Sweden’s AP7 has revealed it is not seeking to replace its departing head of strategy, with its new chief investment officer instead taking on his role as part of her own, as the SEK1.1trn (€99bn) national pension fund devises a new strategy involving new asset classes.

Pontus von Essen has just left AP7 and his job as head of strategy at the Swedish national pension fund for a new job at Deutsche Bank, where he will be advising family offices and foundations in the Nordic region.

Asked whether AP7 would replace von Essen, a spokesman for AP7, which manages the default option in Sweden’s defined contribution premium pension system, said the strategy part of his job would now be more a part of CIO Lena Fahlén’s responsibility, and not broken out as a separate role.

AP7 has been under new leadership since May last year, when chief executive officer Pål Bergstrom replaced the pension fund’s longstanding CEO Richard Gröttheim, with Fahlén having started work in September, replacing former CIO Ingrid Albinsson.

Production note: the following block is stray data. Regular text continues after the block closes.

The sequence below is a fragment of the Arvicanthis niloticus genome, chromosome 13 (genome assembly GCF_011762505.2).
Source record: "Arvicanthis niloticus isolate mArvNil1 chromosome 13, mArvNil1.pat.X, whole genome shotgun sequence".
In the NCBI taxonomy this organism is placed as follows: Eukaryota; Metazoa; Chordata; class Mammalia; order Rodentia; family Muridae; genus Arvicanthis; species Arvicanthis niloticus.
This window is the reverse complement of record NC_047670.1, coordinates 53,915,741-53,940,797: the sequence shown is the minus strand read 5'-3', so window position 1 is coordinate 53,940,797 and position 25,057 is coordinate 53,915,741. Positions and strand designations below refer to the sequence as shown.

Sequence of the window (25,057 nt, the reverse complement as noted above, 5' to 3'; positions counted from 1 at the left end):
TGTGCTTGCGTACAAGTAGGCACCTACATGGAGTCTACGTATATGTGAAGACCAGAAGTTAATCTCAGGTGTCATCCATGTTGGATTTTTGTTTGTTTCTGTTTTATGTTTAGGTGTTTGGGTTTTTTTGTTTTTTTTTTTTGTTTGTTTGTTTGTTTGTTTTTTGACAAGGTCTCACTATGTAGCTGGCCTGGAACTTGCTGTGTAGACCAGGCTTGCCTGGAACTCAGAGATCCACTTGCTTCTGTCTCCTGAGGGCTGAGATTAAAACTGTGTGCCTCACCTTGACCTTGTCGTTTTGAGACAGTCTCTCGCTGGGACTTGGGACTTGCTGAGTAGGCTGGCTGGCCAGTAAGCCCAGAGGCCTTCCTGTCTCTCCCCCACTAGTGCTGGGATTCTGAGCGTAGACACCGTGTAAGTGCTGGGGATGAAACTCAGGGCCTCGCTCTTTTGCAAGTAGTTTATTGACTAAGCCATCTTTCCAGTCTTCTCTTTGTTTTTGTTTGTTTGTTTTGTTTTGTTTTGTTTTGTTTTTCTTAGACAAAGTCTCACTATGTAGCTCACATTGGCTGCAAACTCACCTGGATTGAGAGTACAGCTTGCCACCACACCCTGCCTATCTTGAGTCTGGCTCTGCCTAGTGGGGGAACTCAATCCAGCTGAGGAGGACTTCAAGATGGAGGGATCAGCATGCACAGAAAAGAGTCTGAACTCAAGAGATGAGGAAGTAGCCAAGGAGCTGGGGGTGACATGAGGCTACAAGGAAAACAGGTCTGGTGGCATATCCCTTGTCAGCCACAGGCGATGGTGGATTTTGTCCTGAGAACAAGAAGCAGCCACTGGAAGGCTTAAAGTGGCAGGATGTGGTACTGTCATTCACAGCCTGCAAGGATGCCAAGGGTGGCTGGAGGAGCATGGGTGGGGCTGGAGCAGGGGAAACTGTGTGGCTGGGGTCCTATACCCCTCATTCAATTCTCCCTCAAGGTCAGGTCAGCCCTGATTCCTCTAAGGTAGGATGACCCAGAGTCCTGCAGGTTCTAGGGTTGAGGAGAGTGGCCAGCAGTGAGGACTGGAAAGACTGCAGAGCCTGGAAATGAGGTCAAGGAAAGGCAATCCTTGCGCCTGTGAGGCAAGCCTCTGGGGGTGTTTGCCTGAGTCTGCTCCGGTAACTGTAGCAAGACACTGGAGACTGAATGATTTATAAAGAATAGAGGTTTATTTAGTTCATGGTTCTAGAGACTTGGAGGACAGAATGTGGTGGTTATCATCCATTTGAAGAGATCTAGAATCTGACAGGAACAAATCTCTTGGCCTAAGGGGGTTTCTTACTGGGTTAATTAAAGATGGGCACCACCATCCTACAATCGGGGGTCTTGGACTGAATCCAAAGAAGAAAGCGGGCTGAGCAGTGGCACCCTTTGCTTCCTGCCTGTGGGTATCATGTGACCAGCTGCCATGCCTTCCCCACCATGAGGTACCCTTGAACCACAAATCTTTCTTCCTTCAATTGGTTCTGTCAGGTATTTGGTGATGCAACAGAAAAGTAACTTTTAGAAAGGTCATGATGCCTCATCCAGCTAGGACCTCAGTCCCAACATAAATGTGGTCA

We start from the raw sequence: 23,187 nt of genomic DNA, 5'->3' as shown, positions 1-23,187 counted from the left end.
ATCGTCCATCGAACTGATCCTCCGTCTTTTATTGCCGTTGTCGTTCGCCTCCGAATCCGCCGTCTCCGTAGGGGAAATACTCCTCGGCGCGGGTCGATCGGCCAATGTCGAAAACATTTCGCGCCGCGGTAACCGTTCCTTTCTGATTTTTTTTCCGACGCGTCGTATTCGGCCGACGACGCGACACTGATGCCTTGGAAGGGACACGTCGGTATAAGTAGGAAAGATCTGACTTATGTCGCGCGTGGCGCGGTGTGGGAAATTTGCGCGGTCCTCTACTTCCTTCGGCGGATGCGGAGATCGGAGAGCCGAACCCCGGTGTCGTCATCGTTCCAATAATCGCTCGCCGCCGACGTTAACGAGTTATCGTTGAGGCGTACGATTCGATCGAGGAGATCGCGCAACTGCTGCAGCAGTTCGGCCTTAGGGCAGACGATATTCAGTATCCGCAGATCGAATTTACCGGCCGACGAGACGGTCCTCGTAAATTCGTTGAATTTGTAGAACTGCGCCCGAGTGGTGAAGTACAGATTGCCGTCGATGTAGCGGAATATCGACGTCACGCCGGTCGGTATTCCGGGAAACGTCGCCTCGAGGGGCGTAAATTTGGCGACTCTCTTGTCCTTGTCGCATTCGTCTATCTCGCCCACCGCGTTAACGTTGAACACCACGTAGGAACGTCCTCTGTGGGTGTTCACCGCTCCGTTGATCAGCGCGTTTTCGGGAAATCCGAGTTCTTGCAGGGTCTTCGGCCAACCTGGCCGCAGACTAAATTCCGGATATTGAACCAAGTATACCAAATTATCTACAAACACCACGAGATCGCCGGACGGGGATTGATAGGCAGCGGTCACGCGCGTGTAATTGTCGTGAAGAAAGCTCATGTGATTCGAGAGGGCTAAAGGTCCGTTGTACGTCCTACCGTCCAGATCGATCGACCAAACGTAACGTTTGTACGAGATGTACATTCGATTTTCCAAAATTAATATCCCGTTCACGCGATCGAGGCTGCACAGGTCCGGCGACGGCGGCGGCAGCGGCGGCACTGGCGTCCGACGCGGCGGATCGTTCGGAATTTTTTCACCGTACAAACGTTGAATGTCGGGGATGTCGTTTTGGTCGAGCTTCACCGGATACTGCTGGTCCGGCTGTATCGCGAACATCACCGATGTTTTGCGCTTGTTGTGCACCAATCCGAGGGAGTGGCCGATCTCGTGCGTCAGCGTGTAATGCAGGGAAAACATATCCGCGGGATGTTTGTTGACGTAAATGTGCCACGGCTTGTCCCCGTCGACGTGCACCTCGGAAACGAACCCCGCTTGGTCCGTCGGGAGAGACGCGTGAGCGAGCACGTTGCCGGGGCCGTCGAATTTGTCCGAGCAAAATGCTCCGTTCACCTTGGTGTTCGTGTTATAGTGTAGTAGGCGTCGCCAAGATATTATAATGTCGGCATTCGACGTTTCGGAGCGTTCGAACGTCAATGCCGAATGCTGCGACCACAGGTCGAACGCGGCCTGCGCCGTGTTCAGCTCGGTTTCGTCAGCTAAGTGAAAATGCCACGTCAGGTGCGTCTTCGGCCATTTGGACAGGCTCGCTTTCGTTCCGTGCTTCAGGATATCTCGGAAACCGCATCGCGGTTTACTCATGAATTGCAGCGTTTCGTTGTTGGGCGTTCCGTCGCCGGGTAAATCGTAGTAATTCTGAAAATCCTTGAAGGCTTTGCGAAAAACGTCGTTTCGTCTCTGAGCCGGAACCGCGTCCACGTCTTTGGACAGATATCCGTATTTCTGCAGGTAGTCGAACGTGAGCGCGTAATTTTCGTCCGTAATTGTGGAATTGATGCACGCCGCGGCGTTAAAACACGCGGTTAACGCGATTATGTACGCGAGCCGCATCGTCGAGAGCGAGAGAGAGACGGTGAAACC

The change at the top coincides with changes to AP7’s mandate which have allowed it to add real estate and infrastructure to its equity and bonds asset mix, and increase private equity.

Fahlén told IPE: “We are grateful for the valuable contribution Pontus von Essen has made to the fund during these years and wish him the best of luck in his new role.”

She said: “We are currently in an exciting phase of planning the future strategy of AP7.

“In 2023, we started to adapt the fund’s management to new conditions with changes in the AP Funds’ Act that has made it possible for AP7 to invest up to 20% in alternative assets, such as real estate, shares in venture capital funds, and in infrastructure,” she said.

The CIO said the entire premium pension system was also maturing, and it was important to understand how the allocation and investment decisions that AP7 made affected different generations.

“All in all, it is both challenging and exciting work ahead of us where we will broaden our existing competent team with various roles,” Fahlén said.

In an interview with Swedish financial news website Placera, Bergstrom said at the end of last month that Fahlén was spending a lot of time finding new colleagues in private equity, real estate and ESG.

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